z <- data.frame(a = 1:2)
class(z) <- c("data.table", "data.frame")
z[, b:=3:4]
#Warnmeldung:
#In `[.data.table`(x, , `:=`(b, 3:4)) :
#  Invalid .internal.selfref detected and fixed by taking a (shallow) copy of the data.table so that := can add this new column by reference. At an earlier point, this data.table has been copied by R (or was created manually using structure() or similar). Avoid names<- and attr<- which in R currently (and oddly) may copy the whole data.table. Use set* syntax instead to avoid copying: ?set, ?setnames and ?setattr. If this message doesn't help, please report your use case to the data.table issue tracker so the root cause can be fixed or this message improved.
  • 1
    Note that even this seems to contradict the docs: rdocumentation.org/packages/data.table/versions/1.12.8/topics/… says "n data.table parlance, all set* functions change their input by reference. That is, no copy is made at all,". I suspect (by the GH discussion) only a shallow copy is made, but can't verify. Anyway, does this explain the behaviour in the question? – Ofek Shilon Jul 7 at 13:26
  • @OfekShilon The copy is made by R and not by data.table. But the copy is made after data.table makes setattr - so in our case both x and y get the data.table class. – GKi Jul 7 at 13:36
  • 1
    @OfekShilon Actually I think it is a bug in DT, because x claims only to be a DT, but it is not! – GKi Jul 7 at 13:43
  • 1
    Oliver discussed this at his answer to the linked question: stackoverflow.com/a/62742393/89706 . I don't think this is a bug by itself. – Ofek Shilon Jul 7 at 14:05
  • 1
    @Gki, to shed a little light about what setDT() is doing, I believe setDT() modifies the class by reference but only overalloates columns for the object passed to setDT(). Which is why you get the .internal.selfref message / the class is a data.table. – Andrew Jul 7 at 14:10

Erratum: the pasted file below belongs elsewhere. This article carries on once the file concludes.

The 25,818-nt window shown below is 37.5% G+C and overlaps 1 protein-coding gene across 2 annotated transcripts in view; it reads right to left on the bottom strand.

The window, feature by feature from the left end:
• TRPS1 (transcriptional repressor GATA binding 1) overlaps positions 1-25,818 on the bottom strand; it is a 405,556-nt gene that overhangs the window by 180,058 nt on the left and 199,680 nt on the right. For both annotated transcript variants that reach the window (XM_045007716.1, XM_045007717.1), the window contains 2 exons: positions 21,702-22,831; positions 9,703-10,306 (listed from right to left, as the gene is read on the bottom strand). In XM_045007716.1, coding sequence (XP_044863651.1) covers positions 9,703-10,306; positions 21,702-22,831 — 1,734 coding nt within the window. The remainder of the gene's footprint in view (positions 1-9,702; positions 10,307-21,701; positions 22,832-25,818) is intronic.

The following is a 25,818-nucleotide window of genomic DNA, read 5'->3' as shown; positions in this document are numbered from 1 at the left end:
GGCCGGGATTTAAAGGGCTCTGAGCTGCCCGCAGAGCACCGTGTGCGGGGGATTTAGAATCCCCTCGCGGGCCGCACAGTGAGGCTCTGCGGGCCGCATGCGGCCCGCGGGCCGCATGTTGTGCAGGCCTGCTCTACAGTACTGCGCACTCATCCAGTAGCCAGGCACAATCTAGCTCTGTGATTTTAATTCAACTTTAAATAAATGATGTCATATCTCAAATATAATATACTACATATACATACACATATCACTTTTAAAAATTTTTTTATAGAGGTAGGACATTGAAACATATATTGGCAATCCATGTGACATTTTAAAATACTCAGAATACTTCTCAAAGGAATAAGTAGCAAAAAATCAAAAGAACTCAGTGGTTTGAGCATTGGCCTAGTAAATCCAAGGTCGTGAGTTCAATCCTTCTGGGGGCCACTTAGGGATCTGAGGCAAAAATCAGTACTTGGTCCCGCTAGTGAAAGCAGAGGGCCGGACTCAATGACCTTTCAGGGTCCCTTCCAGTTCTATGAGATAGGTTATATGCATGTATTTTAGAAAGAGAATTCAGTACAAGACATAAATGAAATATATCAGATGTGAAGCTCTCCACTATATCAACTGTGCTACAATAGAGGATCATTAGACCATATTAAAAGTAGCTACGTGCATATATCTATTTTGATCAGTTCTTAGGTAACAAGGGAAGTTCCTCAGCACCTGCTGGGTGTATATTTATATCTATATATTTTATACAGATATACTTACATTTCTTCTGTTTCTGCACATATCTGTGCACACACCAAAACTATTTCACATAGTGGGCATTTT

0

A supplement to GKi's answer:

setalloccol's location is indeed the direct culprit: it performs a shallow copy (i.e., generates a new vector of pointers to the existing data columns) and in addition allocates extra 1024 (by default) slots for additional columns. If setting the class to data.frame is performed after this shallow copy (either by class(z)<- or by setattr) it is applied to this new vector and not the original argument.

However.

Even after using a fixed version of setDT (with setattr called after setalloccol), it seems there is no way to get consistent behaviour. Some operations apply to the caller copy, and some don't.

df <- data.frame(a=1:2, b=3:4)

foo1 <- function(z) { 
  setDT.fixed(z)
  z[, b:=5]   # will apply to the caller copy
  data.table::setDF(z)
}

foo1(df)
#    a b
# 1: 1 5
# 2: 2 5
class(df)
# [1] "data.frame"
df
#   a b
# 1 1 5
# 2 2 5

foo2 <- function(z) { 
  setDT.fixed(z)
  z[, c:=5]   # will NOT apply to the caller copy
  data.table::setDF(z)
}
foo2(df)
#    a b c
# 1: 1 3 5
# 2: 2 4 5
# Warning message:
# In `[.data.table`(z, , `:=`(c, 5)) :
#  Invalid .internal.selfref detected and fixed by taking a (shallow) copy of the data.table so that := can add this new column by reference. At an earlier point, this data.table has been copied by R (or was created manually using structure() or similar). Avoid names<- and attr<- which in R currently (and oddly) may copy the whole data.table. Use set* syntax instead to avoid copying: ?set, ?setnames and ?setattr. If this message doesn't help, please report your use case to the data.table issue tracker so the root cause can be fixed or this message improved.
class(df)
# [1] "data.table" "data.frame"
df
#    a b
# 1: 1 3
# 2: 2 4

(Using the j argument, e.g., z[!is.na(a), b:=6] gives an extra dimension of weirdness which I won't go into here).

Bottom line, the data.table package took on the brave task of punching a hole in R's all-value semantics. It was pretty successful until setDT came along (BTW, in response to a SO question here). Using setDT within a function on an argument will probably never have consistent semantics and is almost guaranteed to get you nasty surprises.